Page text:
Lawmakers are in Richmond this week to figure out what to do with industrial pollution created by decades of fossil fuels.
Decades of pollution is sitting in four coal ash ponds in different parts of Virginia, and lawmakers still don’t really know what to do with it. Some want to cap it in place and leave it there. Others want to dig it up and recycle it. Rob Richardson at Dominion Energy says the next few months may end up being a key time for figuring out the future of these ponds.
"We want to put together a comprehensive plan for all the companies that want to recycle coal ash so that we better understand the market around this issue. Coal ash can be recycled. We know that because we recycle it into products like cement block and wallboard and even some products like bowling balls.”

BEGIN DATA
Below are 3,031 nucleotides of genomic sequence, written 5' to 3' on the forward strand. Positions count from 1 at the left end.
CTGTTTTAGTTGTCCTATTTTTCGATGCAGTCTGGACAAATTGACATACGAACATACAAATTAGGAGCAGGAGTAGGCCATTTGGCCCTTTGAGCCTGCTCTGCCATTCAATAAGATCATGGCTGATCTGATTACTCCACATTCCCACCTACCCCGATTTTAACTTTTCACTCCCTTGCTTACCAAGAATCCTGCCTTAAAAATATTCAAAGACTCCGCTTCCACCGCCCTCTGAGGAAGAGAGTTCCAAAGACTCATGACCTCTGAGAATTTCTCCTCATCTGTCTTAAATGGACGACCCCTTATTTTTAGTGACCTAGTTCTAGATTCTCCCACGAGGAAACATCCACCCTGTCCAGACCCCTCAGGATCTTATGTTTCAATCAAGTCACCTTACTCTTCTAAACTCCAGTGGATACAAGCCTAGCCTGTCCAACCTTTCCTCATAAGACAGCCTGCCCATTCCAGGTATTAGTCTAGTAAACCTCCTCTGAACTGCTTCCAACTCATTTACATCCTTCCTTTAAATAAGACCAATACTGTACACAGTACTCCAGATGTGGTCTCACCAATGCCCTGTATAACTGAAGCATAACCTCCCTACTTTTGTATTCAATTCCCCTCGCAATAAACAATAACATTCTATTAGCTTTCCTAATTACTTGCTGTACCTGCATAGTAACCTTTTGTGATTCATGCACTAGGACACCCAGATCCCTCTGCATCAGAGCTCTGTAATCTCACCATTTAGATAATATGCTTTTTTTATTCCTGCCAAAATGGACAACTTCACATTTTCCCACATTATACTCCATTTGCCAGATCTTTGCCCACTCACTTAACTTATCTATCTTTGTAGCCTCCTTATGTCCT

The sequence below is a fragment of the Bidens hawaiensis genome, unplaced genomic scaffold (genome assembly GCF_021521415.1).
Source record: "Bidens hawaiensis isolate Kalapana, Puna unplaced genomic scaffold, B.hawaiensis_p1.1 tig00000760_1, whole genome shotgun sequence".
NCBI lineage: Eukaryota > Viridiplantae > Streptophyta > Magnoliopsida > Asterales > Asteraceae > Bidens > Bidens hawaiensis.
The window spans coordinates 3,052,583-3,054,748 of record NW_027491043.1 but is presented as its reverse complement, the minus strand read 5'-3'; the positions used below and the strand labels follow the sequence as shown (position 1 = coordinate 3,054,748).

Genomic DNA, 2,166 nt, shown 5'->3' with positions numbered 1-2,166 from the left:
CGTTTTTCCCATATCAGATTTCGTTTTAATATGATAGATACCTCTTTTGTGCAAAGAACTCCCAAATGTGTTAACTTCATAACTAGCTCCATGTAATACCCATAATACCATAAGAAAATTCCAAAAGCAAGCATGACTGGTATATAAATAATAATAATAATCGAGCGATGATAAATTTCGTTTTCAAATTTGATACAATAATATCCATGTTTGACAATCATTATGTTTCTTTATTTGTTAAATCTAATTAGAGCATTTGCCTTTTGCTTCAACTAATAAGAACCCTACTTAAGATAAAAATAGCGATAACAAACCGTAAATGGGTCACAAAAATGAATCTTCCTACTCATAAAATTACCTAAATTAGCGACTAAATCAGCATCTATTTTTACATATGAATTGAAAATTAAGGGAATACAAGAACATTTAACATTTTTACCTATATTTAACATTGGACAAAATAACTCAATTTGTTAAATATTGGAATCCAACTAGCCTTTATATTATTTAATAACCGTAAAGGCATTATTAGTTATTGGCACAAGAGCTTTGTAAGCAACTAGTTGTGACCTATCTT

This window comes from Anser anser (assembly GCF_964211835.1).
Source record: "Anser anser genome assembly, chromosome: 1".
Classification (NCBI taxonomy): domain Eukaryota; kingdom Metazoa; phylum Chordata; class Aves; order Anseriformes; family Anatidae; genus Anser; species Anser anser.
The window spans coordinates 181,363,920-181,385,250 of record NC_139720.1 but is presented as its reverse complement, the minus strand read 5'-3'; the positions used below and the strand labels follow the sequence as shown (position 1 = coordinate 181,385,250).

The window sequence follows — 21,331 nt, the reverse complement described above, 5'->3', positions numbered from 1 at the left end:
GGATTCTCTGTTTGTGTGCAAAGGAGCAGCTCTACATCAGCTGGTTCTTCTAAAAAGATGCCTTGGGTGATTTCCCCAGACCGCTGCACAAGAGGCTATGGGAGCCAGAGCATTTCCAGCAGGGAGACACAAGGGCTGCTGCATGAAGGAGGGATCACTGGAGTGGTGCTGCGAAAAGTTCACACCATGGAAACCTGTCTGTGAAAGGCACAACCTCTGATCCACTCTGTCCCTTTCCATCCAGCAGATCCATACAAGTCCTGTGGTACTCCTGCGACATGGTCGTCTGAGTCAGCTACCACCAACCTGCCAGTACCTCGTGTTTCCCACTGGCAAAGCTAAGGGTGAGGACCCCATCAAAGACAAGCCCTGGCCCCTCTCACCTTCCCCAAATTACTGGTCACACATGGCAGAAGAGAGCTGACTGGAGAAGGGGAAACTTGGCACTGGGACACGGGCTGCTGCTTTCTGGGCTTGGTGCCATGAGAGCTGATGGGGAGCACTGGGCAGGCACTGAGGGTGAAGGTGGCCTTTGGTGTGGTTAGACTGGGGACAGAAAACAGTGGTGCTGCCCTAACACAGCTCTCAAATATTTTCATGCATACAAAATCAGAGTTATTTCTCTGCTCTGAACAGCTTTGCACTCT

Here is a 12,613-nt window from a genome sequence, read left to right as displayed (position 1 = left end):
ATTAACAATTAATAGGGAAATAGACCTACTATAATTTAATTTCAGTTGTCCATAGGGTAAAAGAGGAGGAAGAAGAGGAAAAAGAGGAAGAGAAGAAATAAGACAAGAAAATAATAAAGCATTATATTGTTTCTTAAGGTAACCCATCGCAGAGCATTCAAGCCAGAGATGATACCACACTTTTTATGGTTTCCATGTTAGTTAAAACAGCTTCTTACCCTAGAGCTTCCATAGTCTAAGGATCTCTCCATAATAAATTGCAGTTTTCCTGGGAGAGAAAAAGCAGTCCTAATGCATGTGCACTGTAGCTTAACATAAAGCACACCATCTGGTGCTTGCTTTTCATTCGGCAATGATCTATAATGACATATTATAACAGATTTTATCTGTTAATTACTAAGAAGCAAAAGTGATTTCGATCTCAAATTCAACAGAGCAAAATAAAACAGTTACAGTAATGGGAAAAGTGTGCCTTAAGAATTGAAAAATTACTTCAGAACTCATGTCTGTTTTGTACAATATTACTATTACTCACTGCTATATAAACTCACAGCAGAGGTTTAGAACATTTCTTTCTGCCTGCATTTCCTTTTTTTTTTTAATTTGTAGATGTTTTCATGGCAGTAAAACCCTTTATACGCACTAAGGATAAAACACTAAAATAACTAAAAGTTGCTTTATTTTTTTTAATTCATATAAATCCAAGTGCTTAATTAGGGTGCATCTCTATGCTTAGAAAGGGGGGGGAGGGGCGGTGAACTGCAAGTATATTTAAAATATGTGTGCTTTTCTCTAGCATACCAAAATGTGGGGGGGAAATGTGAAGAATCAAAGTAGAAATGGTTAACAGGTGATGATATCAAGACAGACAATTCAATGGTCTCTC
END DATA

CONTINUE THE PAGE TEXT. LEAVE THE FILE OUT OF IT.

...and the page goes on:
Senator Scott Surovell says now is the time to bowl a strike.
“If we recycle it into products we take care of it forever. So that’s why I like recycling. Recycling is a way to take care of this problem once and for all, make some jobs while we’re at it and be done with this forever.”
But there’s also a significant price tag. Digging up all that pollution costs way more than capping it into place. And bringing all those trucks into people’s neighborhoods to recycle it likely will disrupt their quality of life.